A vector Ji, that contains node i's view of nodes that are attempting to join.

A flag indicating whether the originating node considers itself a joining node.

4.2 Definitions and Assumptions

The membership algorithm assumes that the cluster is made up of equally valuable nodes, i.e. that the cluster is a homogeneous cluster. The membership algorithm is based on a set of rules that are stated in the following precedence order and are used to develop the membership algorithm:

1. A node must include itself in its proposed set.

2. A node will vote for nodes that are already in the cluster over the ones that are trying to join it.

3. A node will propose a set that includes itself and has the maximum number of fully connected nodes.

4. All nodes agree on a statically defined preference order among nodes, e.g. lower numbered nodes are preferred to higher numbered ones.

The above set of rules define a hierarchy of rules with the statically defined preference being at the bottom of such a hierarchy. Note that at the above set of rules also defines an optimal membership set, Λ.

To find the optimal membership set, Λ, in a cluster with one or more failures is a computationally expensive task. This problem can be stated in terms of selecting the optimal, according to the definition of optimality derived from the above rules, subset of a set of nodes. Assuming that the cluster is composed of N nodes, finding Λ is equivalent to finding an optimal matrix of size M×M from a matrix of size N×N, where M<N. This problem is indeed the well known problem of “N choose M” which is also known as binomial coefficients. The solution to this problem is of O(2N) complexity if we assume that the system is homogeneous so that each node can be represented by either 0, 1 or −1. While the cost of finding an optimal subset is prohibitively high for large N, for N<20 this cost is not prohibitive. Therefore, for systems with 16 or less nodes, we propose to find the optimal set via an exhaustive search method. For systems with more than 20, nodes a heuristic algorithm that will approximate the optimal solution is preferred.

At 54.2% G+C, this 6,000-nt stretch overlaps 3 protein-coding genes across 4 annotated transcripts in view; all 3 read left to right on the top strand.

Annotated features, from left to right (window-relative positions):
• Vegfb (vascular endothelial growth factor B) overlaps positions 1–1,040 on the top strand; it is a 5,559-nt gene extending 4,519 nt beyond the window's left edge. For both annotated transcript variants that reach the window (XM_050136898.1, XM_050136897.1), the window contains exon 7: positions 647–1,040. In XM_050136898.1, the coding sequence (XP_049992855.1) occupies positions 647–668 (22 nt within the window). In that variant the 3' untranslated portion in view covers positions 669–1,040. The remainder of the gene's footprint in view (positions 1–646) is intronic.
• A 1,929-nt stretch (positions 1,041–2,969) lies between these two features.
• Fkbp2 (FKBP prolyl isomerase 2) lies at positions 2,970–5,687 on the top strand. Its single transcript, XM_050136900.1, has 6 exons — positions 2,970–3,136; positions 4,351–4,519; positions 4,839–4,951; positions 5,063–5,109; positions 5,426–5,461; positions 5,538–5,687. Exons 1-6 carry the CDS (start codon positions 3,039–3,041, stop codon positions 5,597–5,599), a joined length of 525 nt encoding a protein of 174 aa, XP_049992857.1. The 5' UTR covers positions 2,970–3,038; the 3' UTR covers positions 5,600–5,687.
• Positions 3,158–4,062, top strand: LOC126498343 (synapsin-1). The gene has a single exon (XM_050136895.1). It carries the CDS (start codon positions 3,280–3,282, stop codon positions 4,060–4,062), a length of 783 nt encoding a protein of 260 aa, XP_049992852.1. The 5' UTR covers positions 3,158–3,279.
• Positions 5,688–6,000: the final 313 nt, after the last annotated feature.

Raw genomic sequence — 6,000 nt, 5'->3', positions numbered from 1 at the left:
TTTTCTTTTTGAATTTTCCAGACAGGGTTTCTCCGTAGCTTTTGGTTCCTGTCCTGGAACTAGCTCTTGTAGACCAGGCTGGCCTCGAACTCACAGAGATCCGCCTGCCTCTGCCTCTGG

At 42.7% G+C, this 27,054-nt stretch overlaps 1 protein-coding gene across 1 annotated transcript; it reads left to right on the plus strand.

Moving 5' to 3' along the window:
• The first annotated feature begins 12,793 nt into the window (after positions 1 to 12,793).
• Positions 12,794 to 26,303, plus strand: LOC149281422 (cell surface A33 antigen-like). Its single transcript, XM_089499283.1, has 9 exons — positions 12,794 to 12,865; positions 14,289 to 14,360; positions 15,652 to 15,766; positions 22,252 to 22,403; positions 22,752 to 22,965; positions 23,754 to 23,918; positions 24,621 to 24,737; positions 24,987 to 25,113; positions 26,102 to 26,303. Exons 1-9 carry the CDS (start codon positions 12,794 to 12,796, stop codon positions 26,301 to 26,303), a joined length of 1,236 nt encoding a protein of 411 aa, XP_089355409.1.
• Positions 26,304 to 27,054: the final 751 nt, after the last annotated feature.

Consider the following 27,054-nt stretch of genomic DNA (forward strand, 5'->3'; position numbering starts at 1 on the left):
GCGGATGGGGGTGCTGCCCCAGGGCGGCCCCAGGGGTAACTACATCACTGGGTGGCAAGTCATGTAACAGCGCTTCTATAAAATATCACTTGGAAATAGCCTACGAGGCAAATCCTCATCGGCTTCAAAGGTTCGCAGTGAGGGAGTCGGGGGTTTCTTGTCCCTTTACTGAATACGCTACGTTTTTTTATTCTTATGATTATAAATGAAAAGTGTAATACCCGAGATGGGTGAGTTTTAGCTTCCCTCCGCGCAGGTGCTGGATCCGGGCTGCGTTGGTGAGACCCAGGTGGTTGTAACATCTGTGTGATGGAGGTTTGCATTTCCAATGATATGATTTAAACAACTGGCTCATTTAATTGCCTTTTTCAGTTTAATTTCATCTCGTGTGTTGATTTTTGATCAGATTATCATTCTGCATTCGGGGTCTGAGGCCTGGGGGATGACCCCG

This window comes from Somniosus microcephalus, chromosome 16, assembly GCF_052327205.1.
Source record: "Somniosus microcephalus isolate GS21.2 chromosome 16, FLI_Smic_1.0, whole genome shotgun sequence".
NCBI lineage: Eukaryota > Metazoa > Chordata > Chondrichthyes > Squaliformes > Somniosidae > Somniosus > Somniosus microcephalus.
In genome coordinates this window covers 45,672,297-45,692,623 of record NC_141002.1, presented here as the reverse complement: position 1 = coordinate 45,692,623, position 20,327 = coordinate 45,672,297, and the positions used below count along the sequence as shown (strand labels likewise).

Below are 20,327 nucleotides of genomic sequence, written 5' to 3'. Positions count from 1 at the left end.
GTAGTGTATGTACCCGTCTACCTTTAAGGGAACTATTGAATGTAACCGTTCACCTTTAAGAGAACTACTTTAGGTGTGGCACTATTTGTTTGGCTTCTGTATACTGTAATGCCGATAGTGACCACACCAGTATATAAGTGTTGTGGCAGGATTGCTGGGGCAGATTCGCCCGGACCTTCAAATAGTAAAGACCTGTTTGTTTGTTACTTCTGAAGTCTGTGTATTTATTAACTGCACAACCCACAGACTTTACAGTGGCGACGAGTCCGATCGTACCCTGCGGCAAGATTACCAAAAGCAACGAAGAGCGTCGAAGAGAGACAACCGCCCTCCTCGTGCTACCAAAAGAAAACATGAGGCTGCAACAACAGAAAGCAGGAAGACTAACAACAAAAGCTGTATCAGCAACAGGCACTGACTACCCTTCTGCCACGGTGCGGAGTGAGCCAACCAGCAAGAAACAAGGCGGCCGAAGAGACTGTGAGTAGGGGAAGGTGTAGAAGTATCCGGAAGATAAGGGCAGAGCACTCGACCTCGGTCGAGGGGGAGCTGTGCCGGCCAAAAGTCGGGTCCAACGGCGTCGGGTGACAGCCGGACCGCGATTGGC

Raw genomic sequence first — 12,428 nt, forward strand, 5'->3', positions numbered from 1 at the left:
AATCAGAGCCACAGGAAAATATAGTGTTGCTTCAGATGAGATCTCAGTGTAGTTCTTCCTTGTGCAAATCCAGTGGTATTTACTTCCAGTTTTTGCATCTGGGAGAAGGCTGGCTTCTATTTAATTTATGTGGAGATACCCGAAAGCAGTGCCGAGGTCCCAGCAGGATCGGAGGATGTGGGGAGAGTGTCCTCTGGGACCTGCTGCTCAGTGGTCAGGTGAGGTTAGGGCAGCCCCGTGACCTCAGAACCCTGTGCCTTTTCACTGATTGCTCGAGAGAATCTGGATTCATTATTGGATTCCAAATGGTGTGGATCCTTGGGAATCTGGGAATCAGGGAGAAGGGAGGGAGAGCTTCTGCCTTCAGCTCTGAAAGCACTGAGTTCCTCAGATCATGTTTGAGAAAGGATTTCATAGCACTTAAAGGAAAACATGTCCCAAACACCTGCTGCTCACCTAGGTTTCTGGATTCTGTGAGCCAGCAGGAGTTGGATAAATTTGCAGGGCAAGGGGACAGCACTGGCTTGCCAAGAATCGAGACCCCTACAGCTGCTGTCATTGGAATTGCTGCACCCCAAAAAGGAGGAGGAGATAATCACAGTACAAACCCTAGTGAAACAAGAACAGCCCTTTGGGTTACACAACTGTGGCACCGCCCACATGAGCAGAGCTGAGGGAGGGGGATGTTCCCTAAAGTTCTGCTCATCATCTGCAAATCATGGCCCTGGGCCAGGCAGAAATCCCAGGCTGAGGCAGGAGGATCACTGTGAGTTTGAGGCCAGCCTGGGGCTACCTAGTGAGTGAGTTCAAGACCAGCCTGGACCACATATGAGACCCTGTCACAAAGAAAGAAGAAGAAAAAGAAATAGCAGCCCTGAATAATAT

An assumption that we make is that when a node that aborts broadcasts a RECONF_msg to all other members of the current cluster. We also assume that a node that wants to join the cluster does so in its begin state and its sequence number is reset to 0. We also assume that only messages with higher or equal sequence numbers to a node's own sequence number are processed and a state that is at most one behind in ordinal value. However, there is a significant exception. If the message comes from a node with the ‘joiner’ flag set, it will be processed even if the state is stale (more than one behind). These are the nodes that are trying to join the cluster and we must accept their initial messages. All these assumptions are enforced by our implementation of the membership algorithm according to the present invention.

4.3 Changes in the Membership

There are a number of ways in which a node can get into a reconfiguration which may result in a change in the membership according to the algorithm presented in the next subsection. The following is a list of them:

1. Joins: This is when nodes either form a new cluster or join an already existing one.